There is no comparison between pain that is without purpose and meaning, and that which is purposeful. Childbirth is one of the most intensely painful experiences. Yet women willingly endure the agony of childbirth because they know that the end result is a child. A woman may not understand why pain must be the price for giving birth, but since it is, she accepts it.
The Jewish view of suffering, as we will learn later, is that it is part of a process of self-development ― in effect a process of birth of the self. Though we would never choose intense suffering for ourselves, faith that it is part of a growth process can take away, if not the pain, at least some of its sting. Knowledge that the suffering has purpose and is leading somewhere offers me the strength to weather the crisis.
But if that suffering has no meaning, I am left all alone, a helpless victim of blind fate or randomness. Hearing that God feels my pain and laments my bad luck does not alleviate my sense of victimhood. Indeed, being told that my particular suffering somehow eluded God's notice until it was too late only exacerbates that sense of victimhood.
Compare the case of two laborers who both have their wages taken away. One has the money deducted from his paycheck and deposited in a pension fund. The other is mugged on the street. Both have lost their hard-earned money, but their reactions will be very different. For one the loss is only temporary; he is building for his future. The other, however, is bereft. He is a victim and nothing more. He cannot conceive of his mugging as leading to some future good.
If God Himself can find no rhyme or reason for my suffering, if there is no gain from my pain, how am I supposed to feel about it? How can I grow by viewing myself as the victim of chance? Far more than God's sympathy, I seek His assurance that whatever is happening to me is designed to lead somewhere and that I have not simply been abandoned to blind fate.
Kushner does argue that even if our suffering is random, it can be a means of personal growth and a means of deepening our sensitivities. But this is little solace. If God Himself judges the gain from our suffering not to be worth the price, how are we expected to feel?
What value are we supposed to attach to our life if at any moment it can be cut off for no reason whatsoever?
Kushner's vision saps our emotional strength at times of suffering. But its effects go beyond just those instances of personal suffering and affect the entire sense of our place in the cosmos. What value are we supposed to attach to our life if at any moment it can be cut off for no reason whatsoever? Without an answer to that question, Kushner's theory remains an emotional nightmare.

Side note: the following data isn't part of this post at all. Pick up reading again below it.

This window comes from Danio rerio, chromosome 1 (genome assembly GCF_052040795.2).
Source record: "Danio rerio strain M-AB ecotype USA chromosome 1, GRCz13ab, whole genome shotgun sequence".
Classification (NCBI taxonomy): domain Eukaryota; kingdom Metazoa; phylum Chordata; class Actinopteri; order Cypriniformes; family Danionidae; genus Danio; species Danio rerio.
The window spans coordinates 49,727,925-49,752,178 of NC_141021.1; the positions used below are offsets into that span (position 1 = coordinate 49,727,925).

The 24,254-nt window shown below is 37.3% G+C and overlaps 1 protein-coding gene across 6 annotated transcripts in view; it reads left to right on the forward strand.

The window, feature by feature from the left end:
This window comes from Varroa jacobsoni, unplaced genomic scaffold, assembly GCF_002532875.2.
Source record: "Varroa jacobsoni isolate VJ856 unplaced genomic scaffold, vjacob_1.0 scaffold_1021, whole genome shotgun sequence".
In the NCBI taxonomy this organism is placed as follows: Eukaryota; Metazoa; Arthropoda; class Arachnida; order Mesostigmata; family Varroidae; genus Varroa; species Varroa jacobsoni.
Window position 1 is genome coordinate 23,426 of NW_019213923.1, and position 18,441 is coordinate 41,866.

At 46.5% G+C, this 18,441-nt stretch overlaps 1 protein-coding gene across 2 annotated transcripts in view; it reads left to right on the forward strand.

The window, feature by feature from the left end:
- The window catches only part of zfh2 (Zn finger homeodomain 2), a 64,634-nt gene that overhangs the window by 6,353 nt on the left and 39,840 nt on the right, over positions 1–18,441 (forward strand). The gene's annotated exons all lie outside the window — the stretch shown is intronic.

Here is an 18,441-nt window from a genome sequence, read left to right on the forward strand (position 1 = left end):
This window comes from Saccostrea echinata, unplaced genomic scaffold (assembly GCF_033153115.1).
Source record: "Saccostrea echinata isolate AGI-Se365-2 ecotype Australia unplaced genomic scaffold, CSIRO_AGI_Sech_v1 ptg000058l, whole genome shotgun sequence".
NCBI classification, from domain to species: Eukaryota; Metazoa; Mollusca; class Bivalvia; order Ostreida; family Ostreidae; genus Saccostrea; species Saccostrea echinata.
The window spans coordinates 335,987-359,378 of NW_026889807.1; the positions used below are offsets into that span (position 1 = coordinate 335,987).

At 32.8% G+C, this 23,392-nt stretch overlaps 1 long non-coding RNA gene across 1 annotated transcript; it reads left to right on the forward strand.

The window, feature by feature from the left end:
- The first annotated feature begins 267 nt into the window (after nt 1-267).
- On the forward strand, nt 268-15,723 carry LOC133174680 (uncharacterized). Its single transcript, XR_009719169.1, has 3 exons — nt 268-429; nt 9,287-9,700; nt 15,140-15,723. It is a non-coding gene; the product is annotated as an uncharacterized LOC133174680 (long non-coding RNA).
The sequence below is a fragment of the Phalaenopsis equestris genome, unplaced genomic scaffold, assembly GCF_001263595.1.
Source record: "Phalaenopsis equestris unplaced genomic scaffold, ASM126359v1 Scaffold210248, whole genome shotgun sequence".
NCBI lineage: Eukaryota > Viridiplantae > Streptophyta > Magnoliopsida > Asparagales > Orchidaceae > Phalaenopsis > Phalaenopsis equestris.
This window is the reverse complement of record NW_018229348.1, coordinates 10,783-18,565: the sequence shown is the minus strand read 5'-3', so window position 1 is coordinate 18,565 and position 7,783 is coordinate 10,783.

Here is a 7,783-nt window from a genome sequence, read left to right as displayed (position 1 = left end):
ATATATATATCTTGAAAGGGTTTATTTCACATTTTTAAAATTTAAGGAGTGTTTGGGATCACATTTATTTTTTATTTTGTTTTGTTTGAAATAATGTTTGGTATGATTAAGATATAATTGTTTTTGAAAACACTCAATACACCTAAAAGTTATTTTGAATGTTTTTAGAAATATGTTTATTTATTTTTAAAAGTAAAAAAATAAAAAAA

In the end, Kushner's vision fails to even achieve his original purpose: preserving God's benevolence. If God cannot prevent suffering, then neither can He direct Creation to bring about good. If He is not responsible for the bad, neither can He be credited with the good. If so, God's benevolence, which is central to both Jewish thought and that of Harold Kushner, is irretrievably lost.
Now, of course, because an idea is discomfiting and provides no comfort does not make it untrue. But Kushner's book not only fails to provide any comfort, it also is profoundly un-Jewish. Each of his main arguments runs counter to the traditional Jewish approach to the subject. They reflect accepted modern views far more closely than they do anything written in classical Jewish sources.
Morning and evening, Jews proclaim God's unity in the Shema. The Shema, with its assertion of God's absolute unity, constitutes the basic affirmation of Jewish faith. The Jewish belief in God's unity stands in stark contrast to paganism, based on a pantheon of competing gods, each with its own sphere of influence.
Kushner's view of the world is closer to Persian Manicheanism, in which the forces of Good and Evil are in constant struggle, than it is to traditional Judaism. He arrays a benevolent God, on one side, against the forces of randomness on the other. At best, his God is nothing more than a superman.
Kushner's God is a sovereign with very limited powers. Kushner has basically projected human limitation upon God. We have limits, so God has limits. Sometimes we are too busy to attend to all the details in our life, and God, too, sometimes loses track of the details.